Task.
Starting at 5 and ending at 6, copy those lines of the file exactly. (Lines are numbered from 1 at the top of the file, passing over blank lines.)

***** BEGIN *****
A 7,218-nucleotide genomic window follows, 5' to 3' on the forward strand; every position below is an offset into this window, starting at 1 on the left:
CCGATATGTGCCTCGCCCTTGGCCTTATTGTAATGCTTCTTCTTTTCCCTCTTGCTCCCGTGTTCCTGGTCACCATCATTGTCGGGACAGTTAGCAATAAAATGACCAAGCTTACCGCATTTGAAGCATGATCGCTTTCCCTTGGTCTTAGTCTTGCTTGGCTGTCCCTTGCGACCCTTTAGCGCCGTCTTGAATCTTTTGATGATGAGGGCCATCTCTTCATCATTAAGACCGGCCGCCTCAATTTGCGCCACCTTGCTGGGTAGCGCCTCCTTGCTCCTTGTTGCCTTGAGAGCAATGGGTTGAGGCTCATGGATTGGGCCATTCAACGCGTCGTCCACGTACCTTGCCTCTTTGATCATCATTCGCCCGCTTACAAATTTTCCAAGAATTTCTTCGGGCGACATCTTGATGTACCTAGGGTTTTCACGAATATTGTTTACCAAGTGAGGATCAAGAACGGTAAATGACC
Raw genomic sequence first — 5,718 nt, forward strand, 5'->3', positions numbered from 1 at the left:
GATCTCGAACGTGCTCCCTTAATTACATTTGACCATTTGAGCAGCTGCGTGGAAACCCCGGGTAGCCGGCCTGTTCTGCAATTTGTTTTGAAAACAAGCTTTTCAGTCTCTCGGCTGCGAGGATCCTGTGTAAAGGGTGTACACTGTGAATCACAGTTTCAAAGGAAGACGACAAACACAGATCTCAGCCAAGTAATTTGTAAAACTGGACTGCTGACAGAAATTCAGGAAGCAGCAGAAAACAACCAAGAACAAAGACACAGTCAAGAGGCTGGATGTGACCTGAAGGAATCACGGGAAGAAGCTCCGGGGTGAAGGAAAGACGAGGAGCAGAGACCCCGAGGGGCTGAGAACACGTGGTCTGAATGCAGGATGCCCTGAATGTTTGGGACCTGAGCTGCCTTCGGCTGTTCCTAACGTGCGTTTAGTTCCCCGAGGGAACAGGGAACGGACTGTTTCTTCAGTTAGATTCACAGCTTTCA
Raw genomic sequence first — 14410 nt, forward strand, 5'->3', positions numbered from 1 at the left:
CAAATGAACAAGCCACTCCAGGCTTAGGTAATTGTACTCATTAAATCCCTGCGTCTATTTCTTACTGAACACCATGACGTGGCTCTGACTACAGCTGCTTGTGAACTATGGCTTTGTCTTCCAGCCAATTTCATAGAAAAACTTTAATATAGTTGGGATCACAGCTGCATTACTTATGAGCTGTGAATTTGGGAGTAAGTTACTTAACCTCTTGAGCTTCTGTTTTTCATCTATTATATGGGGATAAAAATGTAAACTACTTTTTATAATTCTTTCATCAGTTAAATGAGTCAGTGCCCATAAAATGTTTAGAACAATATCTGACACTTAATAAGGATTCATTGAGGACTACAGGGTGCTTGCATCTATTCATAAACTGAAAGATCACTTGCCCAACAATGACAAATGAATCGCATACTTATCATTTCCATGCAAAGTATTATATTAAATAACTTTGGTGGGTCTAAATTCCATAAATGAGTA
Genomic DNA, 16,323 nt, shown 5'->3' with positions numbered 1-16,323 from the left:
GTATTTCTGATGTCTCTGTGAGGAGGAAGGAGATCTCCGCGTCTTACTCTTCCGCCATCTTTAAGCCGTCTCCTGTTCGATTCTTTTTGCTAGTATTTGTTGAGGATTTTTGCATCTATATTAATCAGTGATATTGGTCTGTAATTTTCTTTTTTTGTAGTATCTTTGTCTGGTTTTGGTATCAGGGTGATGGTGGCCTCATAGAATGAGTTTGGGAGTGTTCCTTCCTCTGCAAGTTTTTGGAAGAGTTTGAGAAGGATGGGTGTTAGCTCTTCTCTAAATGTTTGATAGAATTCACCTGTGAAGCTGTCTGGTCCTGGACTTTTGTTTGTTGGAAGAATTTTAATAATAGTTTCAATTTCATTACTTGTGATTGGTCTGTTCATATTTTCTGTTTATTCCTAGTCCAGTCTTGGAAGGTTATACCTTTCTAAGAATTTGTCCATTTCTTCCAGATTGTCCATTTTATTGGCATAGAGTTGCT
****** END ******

Raw genomic sequence first — 14410 nt, forward strand, 5'->3', positions numbered from 1 at the left:
CAAATGAACAAGCCACTCCAGGCTTAGGTAATTGTACTCATTAAATCCCTGCGTCTATTTCTTACTGAACACCATGACGTGGCTCTGACTACAGCTGCTTGTGAACTATGGCTTTGTCTTCCAGCCAATTTCATAGAAAAACTTTAATATAGTTGGGATCACAGCTGCATTACTTATGAGCTGTGAATTTGGGAGTAAGTTACTTAACCTCTTGAGCTTCTGTTTTTCATCTATTATATGGGGATAAAAATGTAAACTACTTTTTATAATTCTTTCATCAGTTAAATGAGTCAGTGCCCATAAAATGTTTAGAACAATATCTGACACTTAATAAGGATTCATTGAGGACTACAGGGTGCTTGCATCTATTCATAAACTGAAAGATCACTTGCCCAACAATGACAAATGAATCGCATACTTATCATTTCCATGCAAAGTATTATATTAAATAACTTTGGTGGGTCTAAATTCCATAAATGAGTA